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05 March 2013

Integrating dance and conservation: ERuDeF’s new approach

Posted in News, Views 1502

Dancers beat the drums to the rhythmic sound of the Gorilla

Just like conservation cannot be done on empty stomachs, so too, it cannot be done while ignoring the cultures of the people. The Environment and Rural Development Foundation has thus taken another angle in approaching conservation. This began on Saturday 23, 2013 in Buea with different groups performing different cultural dances. These were the "Asamba" dance, the "Asoh njang" dance, a performance from the Lewoh Cutural and Development Association and the Lebang Cultural and Development Meeting.

These dances would be publicized abroad and get tourists and volunteers discover the conservation sites in the Country through the people's culture. These dances it is hoped will give a new impetus to conservation efforts and equally help towards developing aspects of cultural tourism in conservation. Animal species are intrinsically linked to the cultures of the people and it becomes imperative that these two be incorporated to help each other.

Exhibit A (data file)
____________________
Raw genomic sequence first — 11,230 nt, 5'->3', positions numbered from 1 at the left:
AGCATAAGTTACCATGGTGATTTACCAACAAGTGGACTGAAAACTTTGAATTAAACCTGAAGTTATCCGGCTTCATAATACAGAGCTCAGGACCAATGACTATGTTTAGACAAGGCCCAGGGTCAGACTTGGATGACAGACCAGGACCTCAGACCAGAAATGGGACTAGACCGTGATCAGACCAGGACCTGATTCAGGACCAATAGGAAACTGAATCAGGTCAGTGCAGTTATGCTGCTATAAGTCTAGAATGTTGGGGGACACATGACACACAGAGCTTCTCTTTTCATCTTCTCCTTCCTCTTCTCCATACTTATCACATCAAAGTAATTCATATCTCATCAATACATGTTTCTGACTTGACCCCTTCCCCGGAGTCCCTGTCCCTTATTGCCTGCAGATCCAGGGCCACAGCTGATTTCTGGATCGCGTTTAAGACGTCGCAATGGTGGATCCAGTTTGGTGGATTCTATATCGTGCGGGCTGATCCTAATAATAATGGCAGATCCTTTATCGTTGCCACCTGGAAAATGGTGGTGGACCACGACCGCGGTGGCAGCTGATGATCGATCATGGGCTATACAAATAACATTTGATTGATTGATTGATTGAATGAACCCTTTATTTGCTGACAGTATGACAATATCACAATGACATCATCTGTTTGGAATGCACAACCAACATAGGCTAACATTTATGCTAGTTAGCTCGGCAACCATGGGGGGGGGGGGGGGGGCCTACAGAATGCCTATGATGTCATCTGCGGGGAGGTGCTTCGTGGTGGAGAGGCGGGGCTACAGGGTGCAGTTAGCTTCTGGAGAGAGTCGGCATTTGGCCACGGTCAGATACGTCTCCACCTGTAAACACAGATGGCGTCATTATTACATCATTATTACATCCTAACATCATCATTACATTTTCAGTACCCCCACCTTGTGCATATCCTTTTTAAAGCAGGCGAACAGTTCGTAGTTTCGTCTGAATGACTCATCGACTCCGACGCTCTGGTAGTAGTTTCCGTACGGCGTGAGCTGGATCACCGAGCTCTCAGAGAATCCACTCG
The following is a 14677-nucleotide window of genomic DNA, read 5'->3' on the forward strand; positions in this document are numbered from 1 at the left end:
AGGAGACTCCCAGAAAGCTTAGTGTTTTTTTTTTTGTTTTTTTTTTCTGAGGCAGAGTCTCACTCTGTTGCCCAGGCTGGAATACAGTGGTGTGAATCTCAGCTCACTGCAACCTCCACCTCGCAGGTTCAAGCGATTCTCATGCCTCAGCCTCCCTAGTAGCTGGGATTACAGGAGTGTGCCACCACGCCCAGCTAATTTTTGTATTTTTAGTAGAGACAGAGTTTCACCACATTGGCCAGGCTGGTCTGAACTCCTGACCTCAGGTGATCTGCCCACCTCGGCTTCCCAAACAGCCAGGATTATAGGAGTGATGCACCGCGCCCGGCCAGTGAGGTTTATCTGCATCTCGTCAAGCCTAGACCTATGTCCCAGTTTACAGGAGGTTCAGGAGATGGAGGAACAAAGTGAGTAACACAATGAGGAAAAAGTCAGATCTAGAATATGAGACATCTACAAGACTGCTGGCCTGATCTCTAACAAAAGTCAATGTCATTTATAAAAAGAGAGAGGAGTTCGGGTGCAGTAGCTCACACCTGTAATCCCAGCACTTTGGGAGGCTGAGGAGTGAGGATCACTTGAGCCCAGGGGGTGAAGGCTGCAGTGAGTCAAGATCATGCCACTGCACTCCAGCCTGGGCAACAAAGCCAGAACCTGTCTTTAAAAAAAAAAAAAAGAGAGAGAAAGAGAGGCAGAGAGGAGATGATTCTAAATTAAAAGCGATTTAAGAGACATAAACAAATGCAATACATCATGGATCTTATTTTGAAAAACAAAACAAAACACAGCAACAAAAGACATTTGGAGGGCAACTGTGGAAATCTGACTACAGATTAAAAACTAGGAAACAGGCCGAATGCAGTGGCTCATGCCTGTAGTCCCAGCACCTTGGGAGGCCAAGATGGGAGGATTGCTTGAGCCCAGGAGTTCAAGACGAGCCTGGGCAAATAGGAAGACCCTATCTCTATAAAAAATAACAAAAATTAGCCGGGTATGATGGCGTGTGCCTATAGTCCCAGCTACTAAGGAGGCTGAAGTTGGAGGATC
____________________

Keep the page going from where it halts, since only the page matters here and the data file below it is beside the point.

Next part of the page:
Dances, it should be remembered can go a long way to help in the conservation of species in the forest. The Bakweri people in the South West of Cameroon, have the Maale dance which reenacts the activities of the elephant. It is a denizen of the Mount Cameroon Forest and even if there are threats on the elephant, this dance helps in conserving the species. The Nweh Mundani in the Lebialem Highlands of South West Cameroon people pound their nuts to the rhythmic sound of the Chimp or Gorilla. The Dance for the Earth initiative by IUCN was in a guise to develop this. This program when developed will permit volunteers coming to visit the project sites to enjoy some different cultural performances of the different tribes of Cameroon before they go to the forest. This will further act as incentive for the traditional people to preserve these dances and pass them on to younger generations.

By Ita Nawom